Dying With Love Through Hospice Essay Research

Dying With Love Through Hospice Essay, Research Paper Dying With Love through Hospice There are many things in our society we do not talk about. One of them is death. Each life is like a candle. There is a time to burn brightly and fully until the last moment. We need to learn the place for love, faith, hope and joy in the dying process, until our life candle is no more.

Dying With Love Through Hospice Essay, Research Paper

Dying With Love through Hospice

There are many things in our society we do not talk about. One of them is death. Each life is like a candle. There is a time to burn brightly and fully until the last moment. We need to learn the place for love, faith, hope and joy in the dying process, until our life candle is no more.

There is a land of the living and a land of the dead and the bridge is love, the only survival, the only memory. Thorton Wilder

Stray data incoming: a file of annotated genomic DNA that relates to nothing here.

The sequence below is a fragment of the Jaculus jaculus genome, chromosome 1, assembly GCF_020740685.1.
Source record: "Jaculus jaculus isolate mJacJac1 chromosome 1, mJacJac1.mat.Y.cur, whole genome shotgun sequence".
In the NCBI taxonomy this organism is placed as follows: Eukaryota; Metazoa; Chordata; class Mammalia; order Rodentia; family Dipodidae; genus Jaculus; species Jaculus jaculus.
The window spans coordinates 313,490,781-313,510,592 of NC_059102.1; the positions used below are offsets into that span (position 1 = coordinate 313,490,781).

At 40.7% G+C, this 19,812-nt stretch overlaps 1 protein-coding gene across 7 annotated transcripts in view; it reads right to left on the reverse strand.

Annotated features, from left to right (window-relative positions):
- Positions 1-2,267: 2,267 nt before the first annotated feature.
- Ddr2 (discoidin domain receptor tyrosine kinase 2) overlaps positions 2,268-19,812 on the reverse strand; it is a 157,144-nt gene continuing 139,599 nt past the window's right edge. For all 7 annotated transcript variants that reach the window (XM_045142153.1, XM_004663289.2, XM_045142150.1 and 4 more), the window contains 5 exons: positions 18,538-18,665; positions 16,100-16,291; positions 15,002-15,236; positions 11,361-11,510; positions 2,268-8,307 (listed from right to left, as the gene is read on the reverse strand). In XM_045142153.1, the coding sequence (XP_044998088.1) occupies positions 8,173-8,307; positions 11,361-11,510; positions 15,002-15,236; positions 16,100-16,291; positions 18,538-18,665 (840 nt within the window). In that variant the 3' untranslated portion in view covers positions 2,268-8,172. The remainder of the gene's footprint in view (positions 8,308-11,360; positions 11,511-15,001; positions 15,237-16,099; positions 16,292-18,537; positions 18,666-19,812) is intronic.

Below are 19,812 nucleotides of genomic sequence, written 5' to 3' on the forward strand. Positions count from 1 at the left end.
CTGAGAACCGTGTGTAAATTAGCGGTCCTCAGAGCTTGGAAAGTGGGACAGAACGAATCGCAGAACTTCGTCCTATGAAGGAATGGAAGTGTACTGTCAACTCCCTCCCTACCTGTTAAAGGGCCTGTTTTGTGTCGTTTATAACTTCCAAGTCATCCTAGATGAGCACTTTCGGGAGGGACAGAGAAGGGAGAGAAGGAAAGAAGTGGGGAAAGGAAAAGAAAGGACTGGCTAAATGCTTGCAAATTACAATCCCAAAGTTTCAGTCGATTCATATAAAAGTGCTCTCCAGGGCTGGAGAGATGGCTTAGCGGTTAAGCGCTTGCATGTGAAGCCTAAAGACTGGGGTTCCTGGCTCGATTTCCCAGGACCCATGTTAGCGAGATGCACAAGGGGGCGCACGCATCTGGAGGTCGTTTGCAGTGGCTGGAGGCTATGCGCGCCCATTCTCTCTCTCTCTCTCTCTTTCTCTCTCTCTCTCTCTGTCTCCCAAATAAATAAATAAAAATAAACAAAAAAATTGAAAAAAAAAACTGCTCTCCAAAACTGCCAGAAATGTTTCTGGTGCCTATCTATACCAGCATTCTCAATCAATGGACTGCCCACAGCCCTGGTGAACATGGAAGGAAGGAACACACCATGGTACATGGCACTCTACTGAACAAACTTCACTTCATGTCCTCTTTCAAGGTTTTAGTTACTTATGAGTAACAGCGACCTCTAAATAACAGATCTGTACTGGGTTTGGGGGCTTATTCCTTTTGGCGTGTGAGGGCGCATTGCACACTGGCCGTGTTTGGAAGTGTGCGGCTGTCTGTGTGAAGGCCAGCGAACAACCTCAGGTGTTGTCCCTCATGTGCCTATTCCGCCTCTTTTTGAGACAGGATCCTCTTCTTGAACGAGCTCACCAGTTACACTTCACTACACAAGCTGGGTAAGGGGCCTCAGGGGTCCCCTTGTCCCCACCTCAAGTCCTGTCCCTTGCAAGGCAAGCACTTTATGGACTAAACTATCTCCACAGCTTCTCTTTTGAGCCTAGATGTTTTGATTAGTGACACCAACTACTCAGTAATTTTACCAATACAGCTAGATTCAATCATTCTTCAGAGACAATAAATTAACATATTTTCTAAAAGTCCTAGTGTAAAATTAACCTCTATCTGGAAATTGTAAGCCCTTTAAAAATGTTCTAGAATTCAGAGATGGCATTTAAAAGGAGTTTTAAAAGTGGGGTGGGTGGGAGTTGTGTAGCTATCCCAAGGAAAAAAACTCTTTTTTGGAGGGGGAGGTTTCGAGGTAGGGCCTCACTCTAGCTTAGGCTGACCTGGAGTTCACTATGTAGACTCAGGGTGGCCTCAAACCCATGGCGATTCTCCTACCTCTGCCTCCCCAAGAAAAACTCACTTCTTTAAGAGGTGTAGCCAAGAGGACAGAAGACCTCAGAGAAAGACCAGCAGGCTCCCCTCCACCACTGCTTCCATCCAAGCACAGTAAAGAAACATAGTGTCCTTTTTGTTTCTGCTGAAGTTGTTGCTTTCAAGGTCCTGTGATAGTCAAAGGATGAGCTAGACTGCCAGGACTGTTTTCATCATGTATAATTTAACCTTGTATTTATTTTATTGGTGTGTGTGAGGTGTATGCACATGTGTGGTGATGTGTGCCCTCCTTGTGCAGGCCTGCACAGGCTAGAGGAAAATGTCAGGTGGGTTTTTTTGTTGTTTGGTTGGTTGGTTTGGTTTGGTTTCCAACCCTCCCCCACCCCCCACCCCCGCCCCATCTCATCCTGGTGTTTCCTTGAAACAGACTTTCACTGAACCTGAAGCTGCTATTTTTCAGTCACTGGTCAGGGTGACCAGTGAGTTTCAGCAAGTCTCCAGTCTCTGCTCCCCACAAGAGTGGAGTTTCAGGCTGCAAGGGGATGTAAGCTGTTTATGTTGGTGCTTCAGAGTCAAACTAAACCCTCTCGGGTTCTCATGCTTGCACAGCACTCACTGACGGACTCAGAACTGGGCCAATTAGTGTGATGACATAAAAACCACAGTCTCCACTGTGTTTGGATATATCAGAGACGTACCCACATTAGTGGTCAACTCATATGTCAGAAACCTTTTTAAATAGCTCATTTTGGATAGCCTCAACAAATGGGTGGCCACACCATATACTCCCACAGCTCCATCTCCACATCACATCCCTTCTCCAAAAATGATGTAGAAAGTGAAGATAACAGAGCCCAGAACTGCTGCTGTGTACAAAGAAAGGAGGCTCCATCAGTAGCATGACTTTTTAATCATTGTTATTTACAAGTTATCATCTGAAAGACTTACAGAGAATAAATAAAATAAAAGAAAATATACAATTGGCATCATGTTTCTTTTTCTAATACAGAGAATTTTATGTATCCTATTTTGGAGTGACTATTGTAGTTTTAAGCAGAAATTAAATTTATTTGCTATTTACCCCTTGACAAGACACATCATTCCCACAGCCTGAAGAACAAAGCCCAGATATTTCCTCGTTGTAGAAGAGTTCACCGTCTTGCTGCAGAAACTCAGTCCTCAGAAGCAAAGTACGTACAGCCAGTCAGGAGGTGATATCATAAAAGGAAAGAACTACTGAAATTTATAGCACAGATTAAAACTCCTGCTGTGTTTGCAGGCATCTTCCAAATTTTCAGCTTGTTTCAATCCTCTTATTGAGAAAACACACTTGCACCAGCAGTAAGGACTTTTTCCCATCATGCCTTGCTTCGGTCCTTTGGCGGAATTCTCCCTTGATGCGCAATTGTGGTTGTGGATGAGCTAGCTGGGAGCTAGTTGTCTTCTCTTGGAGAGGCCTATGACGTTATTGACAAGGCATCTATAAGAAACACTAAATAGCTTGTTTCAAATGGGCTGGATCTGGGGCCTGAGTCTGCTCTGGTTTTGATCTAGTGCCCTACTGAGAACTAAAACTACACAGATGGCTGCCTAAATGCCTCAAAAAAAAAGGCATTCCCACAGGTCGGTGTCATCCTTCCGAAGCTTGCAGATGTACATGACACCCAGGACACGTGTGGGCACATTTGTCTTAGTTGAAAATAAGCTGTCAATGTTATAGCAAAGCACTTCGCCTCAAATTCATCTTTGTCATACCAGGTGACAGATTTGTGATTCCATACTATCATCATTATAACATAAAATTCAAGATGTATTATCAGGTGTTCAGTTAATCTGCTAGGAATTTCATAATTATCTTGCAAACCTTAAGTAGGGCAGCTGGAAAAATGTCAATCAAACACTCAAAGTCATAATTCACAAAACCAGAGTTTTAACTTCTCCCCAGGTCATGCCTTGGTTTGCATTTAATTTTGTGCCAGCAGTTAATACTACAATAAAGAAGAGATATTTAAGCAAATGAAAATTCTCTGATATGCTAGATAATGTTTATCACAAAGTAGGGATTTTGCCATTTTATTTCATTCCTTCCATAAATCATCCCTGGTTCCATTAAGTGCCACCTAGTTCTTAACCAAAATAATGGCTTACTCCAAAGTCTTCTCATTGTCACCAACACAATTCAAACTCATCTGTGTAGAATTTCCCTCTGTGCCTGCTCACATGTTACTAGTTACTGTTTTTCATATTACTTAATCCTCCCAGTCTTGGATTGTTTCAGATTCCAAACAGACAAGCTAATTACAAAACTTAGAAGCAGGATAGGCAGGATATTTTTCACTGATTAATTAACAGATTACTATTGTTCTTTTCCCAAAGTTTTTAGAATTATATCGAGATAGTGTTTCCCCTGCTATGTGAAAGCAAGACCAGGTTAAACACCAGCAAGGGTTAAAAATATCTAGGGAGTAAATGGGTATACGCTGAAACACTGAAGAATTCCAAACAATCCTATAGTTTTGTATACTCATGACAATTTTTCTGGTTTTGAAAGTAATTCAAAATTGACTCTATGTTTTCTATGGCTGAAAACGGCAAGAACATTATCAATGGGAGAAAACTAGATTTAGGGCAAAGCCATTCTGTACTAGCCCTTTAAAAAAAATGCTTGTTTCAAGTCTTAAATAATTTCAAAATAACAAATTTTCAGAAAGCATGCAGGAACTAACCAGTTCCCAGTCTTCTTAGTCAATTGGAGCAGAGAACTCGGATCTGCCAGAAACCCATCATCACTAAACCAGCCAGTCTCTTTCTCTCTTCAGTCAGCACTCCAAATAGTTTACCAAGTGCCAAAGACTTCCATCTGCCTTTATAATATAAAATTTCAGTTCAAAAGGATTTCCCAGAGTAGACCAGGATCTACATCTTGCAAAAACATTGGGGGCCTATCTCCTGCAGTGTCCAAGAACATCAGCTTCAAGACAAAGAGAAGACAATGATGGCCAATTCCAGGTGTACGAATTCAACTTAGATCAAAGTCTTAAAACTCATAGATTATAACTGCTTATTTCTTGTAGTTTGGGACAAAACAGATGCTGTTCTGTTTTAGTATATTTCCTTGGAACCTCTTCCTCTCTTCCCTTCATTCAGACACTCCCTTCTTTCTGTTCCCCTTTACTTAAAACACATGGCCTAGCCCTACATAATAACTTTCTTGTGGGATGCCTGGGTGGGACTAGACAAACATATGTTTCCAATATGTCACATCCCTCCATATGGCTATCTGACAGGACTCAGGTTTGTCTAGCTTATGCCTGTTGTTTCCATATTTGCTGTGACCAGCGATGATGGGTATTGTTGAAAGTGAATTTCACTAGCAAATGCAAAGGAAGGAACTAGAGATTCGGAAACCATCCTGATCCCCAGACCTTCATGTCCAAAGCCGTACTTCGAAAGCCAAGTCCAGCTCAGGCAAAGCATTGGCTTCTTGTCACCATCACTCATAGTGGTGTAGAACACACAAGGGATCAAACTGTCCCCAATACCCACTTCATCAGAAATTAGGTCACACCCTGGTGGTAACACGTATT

Generally considered a program or philosophy or program of care than a place, Hospice is a unique blend of services that address the physical, emotional, and spiritual needs of the terminally ill person and his or her family. Hospice care is provided by an interdisciplinary team of professionals and volunteers, guided by the goal of an individual care plan. Hospice care emphasizes palliative medicine and supportive services rather than cure oriented therapies and interventions. In Hospice care, the management of pain and symptoms is an appropriate clinical goal and one of its cornerstones. Services are usually provided in a patient s home and in such alternative residences as nursing homes, hospice residential facilities, and other congregate living facilities.